I poke through an assortment of stuffed animals left after our grown children moved out. Among various bears, here is our son’s rhinoceros, two circles on its face like vertical eyes where velvet horns are now tattered nubs of cotton stuffing. Such abnormalities are birthmarks, in a way, marks of the emergence into adulthood after the long human development of a child. How necessary it was, all that wear and tear, the regular nightly embraces that softened and thinned the horns of a toy rhinoceros whose counterparts in Africa lie wasted from human greed.
There are stories of terror. And there are others of human magnificence. Our small granddaughter, three days old, lies sedated in an incubator, her face, chest, arms and legs relaxed open in surrender. She has been saved by magnificent humans, her own strength, the warm touch of her parents and grandparents, and the grace of God.
I wrap up "Rhiney" for my now 31-year-old son to hold while he cannot hold his first child. I wonder at this inanimate thing, the color of stone, able to vibrate with life and healing though it cannot heal itself, or feel me holding it. We shoot meaning into what we touch and attend to. What essence are we connecting with in these things, which are also somehow vibration, linking with our own pulsing souls?
And how much more then, between living beings?
“How shall I hold my soul that it may not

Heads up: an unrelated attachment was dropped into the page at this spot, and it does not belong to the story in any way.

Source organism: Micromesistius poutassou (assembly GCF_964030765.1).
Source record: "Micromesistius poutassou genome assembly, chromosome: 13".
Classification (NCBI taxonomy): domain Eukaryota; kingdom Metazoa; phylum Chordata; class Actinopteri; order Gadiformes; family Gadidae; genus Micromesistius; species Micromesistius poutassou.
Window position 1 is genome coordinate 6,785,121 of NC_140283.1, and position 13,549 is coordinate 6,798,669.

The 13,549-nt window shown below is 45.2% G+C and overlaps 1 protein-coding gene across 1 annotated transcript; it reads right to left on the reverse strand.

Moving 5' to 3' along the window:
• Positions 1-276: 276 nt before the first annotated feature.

Be touching yours? How shall I lift it then
Above you to where other things are waiting?
Ah, gladly would I lodge it, all forgot,
With some lost thing the dark is isolating
On some remote and silent spot that, when
Your depths vibrate, is not itself vibrating.
You and me – all that lights upon us though,
Brings us together like a fiddle bow
Drawing one voice from two strings, it glides along.
Across what instrument have we been spanned?
And what violinist holds us in his hand?
O sweetest song.”
— Rainer Maria Rilke
Our granddaughter, Olive Rose, was born Monday night with a congenital abnormality called Tracheoesophageal Fistula, which means that her trachea and esophagus were connected in bad ways, and her esophagus did not connect with her stomach. She would not have survived if surgeons at the Children's Hospital had not operated Wednesday to reconstruct the trachea and esophagus for normal functioning, after a day of tests Tuesday. Gratefully, Olive does not seem to have the other abnormalities that can come with this one (and do for half the babies that do), and she underwent five hours of thoracoscopic surgery with four little incisions. She will stay in children's hospital 30 days to recover.